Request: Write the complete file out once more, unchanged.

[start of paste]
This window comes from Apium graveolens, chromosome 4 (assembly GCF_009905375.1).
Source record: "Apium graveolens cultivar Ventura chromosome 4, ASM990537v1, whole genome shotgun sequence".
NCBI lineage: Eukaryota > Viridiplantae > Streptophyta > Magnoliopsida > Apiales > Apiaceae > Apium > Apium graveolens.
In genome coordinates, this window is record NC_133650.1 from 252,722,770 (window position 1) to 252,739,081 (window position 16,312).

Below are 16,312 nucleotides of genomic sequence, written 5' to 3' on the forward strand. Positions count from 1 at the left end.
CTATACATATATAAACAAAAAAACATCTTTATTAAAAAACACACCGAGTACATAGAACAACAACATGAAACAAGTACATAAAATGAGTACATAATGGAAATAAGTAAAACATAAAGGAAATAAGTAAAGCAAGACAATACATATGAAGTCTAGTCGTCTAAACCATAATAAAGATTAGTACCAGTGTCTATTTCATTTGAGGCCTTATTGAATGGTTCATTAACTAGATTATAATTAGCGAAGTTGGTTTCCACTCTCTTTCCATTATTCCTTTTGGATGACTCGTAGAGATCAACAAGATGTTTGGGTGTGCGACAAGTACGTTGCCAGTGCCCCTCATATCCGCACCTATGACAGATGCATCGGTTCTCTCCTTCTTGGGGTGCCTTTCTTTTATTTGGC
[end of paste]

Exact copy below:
This window comes from Apium graveolens, chromosome 4 (assembly GCF_009905375.1).
Source record: "Apium graveolens cultivar Ventura chromosome 4, ASM990537v1, whole genome shotgun sequence".
NCBI lineage: Eukaryota > Viridiplantae > Streptophyta > Magnoliopsida > Apiales > Apiaceae > Apium > Apium graveolens.
In genome coordinates, this window is record NC_133650.1 from 252,722,770 (window position 1) to 252,739,081 (window position 16,312).

Below are 16,312 nucleotides of genomic sequence, written 5' to 3' on the forward strand. Positions count from 1 at the left end.
CTATACATATATAAACAAAAAAACATCTTTATTAAAAAACACACCGAGTACATAGAACAACAACATGAAACAAGTACATAAAATGAGTACATAATGGAAATAAGTAAAACATAAAGGAAATAAGTAAAGCAAGACAATACATATGAAGTCTAGTCGTCTAAACCATAATAAAGATTAGTACCAGTGTCTATTTCATTTGAGGCCTTATTGAATGGTTCATTAACTAGATTATAATTAGCGAAGTTGGTTTCCACTCTCTTTCCATTATTCCTTTTGGATGACTCGTAGAGATCAACAAGATGTTTGGGTGTGCGACAAGTACGTTGCCAGTGCCCCTCATATCCGCACCTATGACAGATGCATCGGTTCTCTCCTTCTTGGGGTGCCTTTCTTTTATTTGGC